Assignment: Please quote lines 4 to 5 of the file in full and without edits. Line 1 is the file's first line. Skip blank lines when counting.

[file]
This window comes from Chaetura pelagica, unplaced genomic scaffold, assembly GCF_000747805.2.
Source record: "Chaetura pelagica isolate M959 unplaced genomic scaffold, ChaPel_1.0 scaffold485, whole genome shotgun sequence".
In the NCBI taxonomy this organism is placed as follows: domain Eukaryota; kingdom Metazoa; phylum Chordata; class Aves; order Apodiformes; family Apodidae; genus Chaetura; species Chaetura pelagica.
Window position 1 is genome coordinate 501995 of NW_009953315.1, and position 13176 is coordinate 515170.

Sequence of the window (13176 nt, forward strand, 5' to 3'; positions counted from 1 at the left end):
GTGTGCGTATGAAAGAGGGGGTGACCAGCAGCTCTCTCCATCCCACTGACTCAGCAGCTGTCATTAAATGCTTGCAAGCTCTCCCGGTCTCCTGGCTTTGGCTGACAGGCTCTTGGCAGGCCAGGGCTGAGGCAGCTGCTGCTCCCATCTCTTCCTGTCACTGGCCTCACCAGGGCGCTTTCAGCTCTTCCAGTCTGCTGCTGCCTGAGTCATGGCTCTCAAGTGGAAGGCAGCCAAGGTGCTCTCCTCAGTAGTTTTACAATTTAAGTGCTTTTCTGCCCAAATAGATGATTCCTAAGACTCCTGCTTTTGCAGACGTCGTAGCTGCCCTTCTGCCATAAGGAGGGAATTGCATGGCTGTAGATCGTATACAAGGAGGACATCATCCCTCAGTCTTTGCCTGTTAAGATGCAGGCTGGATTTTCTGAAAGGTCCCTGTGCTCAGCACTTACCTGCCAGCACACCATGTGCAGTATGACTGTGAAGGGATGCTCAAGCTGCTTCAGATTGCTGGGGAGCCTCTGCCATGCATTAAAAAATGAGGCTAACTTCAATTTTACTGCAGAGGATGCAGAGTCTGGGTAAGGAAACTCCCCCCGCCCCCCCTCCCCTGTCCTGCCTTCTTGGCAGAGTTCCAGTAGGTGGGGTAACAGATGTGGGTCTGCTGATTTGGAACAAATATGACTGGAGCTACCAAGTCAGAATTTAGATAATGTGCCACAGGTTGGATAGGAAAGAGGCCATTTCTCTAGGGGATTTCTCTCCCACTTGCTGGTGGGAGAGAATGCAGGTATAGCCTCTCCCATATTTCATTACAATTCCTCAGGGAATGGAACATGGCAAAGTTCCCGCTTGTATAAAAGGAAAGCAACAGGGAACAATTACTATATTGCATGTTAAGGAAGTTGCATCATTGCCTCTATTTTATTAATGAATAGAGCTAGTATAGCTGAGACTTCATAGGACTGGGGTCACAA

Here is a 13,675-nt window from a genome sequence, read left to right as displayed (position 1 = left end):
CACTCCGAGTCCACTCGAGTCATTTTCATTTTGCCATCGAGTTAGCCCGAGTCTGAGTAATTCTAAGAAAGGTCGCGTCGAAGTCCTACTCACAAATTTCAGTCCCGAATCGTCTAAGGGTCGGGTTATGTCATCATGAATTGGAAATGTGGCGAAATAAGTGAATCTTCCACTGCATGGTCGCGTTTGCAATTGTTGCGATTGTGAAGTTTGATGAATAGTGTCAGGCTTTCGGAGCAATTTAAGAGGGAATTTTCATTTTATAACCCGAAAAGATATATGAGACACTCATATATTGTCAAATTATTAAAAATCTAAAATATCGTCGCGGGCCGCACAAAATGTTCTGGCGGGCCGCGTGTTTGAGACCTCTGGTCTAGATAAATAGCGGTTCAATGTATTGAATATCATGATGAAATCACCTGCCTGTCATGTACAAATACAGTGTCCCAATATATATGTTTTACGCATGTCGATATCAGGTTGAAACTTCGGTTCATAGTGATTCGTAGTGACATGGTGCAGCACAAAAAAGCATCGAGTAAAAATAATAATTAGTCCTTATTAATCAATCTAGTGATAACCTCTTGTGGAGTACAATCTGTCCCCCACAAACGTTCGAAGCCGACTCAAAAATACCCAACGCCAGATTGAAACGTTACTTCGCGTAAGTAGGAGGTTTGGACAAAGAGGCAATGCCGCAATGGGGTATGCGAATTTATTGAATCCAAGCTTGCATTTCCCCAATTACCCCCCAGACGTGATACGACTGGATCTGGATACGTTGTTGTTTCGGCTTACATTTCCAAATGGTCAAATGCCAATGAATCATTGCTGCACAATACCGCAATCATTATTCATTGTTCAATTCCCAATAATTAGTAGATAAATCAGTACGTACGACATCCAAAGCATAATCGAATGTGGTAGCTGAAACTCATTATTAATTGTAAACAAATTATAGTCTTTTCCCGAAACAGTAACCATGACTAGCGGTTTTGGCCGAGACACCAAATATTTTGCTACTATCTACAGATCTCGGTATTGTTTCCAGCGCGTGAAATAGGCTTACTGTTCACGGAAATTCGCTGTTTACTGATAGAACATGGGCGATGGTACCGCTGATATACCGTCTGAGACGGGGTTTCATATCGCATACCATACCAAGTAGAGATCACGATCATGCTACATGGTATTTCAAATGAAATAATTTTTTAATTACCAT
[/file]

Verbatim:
Window position 1 is genome coordinate 501995 of NW_009953315.1, and position 13176 is coordinate 515170.

Sequence of the window (13176 nt, forward strand, 5' to 3'; positions counted from 1 at the left end):